Scottish Conservative party wants to empower our local councils to boost economic growth

In April 2012, I wrote in this paper that I hoped the Scottish Conservatives would increase our number of councillors in the North-east. We did just that, ending up in administration in both Aberdeen and Aberdeenshire.

Our 16-strong group in Aberdeenshire has delivered new schools and sports facilities for communities across the region, while our city team pushed through the long-awaited Third Don Crossing.

The Scottish Conservatives have made significant progress since then on a national level, replacing Labour as the second largest party in Scotland.

In last year’s Holyrood elections, we won in Aberdeenshire West and increased our share of the vote in constituencies like Aberdeen South by 19%.

This week we are ready to make a big impact in both Aberdeen city and Aberdeenshire.

Our councillors already have a track record of delivery.

The new bridge over the River Don – which had been talked about for decades – finally became a reality to help commuters in the north of the city and beyond.

That project happened despite opposition from Labour – the largest group on the city council.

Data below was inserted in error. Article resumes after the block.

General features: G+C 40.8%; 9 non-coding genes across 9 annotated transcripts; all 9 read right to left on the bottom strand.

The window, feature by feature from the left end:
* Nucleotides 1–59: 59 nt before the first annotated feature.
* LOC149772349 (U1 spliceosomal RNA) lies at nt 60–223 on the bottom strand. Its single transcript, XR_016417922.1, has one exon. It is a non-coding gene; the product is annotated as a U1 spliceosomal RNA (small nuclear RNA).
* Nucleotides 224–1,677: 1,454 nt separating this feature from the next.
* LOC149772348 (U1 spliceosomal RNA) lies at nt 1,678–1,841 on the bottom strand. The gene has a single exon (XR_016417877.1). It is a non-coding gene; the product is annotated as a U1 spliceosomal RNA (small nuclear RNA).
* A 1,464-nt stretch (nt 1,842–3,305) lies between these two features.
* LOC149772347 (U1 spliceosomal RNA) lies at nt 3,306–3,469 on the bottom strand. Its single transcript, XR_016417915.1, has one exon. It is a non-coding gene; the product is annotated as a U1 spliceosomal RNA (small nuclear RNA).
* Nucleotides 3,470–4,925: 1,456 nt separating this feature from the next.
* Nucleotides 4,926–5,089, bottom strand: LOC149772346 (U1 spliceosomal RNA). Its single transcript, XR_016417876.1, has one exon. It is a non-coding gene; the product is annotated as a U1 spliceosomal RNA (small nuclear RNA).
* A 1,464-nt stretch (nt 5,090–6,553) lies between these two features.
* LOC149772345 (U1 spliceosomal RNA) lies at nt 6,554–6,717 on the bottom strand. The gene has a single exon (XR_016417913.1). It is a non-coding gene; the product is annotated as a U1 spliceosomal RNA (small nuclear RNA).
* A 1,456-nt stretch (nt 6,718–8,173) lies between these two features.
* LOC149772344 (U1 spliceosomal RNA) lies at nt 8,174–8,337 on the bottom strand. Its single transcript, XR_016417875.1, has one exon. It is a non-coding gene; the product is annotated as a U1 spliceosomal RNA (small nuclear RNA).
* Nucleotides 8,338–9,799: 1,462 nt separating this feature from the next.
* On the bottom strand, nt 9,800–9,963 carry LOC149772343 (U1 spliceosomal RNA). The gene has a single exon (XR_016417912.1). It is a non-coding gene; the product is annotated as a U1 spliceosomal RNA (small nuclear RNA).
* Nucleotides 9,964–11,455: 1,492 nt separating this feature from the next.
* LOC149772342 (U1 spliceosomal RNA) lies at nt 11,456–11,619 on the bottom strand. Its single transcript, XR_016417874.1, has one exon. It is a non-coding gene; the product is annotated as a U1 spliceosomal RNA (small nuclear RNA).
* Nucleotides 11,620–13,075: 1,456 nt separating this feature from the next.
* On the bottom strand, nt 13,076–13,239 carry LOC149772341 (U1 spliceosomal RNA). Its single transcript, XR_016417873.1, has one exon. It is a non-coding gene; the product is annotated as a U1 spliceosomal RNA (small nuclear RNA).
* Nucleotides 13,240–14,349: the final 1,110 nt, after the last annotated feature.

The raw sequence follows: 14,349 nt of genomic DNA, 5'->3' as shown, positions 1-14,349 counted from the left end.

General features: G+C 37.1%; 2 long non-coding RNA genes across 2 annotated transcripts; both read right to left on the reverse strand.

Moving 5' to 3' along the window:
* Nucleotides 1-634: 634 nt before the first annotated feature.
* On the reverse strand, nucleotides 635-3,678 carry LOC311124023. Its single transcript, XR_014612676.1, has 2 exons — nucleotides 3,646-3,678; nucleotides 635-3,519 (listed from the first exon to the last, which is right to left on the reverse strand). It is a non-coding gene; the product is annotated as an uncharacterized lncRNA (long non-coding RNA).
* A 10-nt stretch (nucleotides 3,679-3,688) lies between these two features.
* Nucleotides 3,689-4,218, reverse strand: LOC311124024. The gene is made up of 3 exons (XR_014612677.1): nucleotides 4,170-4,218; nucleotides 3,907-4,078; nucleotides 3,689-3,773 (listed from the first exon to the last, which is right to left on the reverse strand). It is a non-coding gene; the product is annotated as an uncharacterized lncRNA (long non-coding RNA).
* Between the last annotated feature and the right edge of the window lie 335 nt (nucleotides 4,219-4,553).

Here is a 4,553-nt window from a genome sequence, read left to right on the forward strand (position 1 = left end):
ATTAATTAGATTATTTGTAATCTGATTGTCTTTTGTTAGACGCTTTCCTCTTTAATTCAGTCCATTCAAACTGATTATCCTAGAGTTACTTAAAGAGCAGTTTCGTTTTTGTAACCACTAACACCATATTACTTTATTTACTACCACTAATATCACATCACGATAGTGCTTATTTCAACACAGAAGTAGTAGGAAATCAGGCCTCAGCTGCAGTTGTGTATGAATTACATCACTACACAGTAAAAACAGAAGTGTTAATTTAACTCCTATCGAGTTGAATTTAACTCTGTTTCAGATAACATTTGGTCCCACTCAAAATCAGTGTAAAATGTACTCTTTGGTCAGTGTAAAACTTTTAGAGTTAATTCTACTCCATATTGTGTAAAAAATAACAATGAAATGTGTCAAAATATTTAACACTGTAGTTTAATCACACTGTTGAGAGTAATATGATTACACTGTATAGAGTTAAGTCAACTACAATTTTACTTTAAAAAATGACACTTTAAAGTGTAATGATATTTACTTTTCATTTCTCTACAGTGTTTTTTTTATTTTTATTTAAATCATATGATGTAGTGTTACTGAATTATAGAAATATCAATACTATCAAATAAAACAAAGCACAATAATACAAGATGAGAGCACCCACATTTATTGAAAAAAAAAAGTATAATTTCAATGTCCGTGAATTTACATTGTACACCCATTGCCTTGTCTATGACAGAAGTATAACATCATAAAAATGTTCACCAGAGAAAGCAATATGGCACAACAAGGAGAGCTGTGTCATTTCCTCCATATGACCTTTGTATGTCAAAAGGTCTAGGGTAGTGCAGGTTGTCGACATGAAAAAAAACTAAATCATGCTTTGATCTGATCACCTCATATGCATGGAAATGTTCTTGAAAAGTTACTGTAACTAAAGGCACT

It was that same determination that saw Ross Thomson secure funding for replacement bus routes in the west of the city after First Aberdeen cancelled several services.

The Scottish Conservative group was also instrumental in persuading Labour to work with the private sector on affordable housing delivery.

The public-private model was just one of several innovative policies pursued by this council to raise income at a time when council budgets are being cut even further.

Aberdeen also remains the lowest funded council in the country, however, with Aberdeenshire the third lowest, something which we are determined to fix.

In the Scottish Conservative manifesto, we have a plan to allow council to retain income from LBTT – the tax on property sales. This could prove to be a significant change for Aberdeen and Aberdeenshire if adopted, and would help address the historic funding shortfall.

It is just one of the ways in which we want to empower councils to boost economic growth. It is time to put a stop to the endless centralisation we have seen under the SNP for the last 10 years.

Aberdeen and Aberdeenshire need more Scottish Conservative councillors. We have delivered a lot – and I believe we can make an even bigger difference with larger groups.

A vote for the Scottish Conservatives will also send a very strong message here in Aberdeen that we don’t want another referendum on independence. We want councillors ready to work hard and do their best for the North-east and everyone who lives here – not be distracted by campaigning for the break up Britain.

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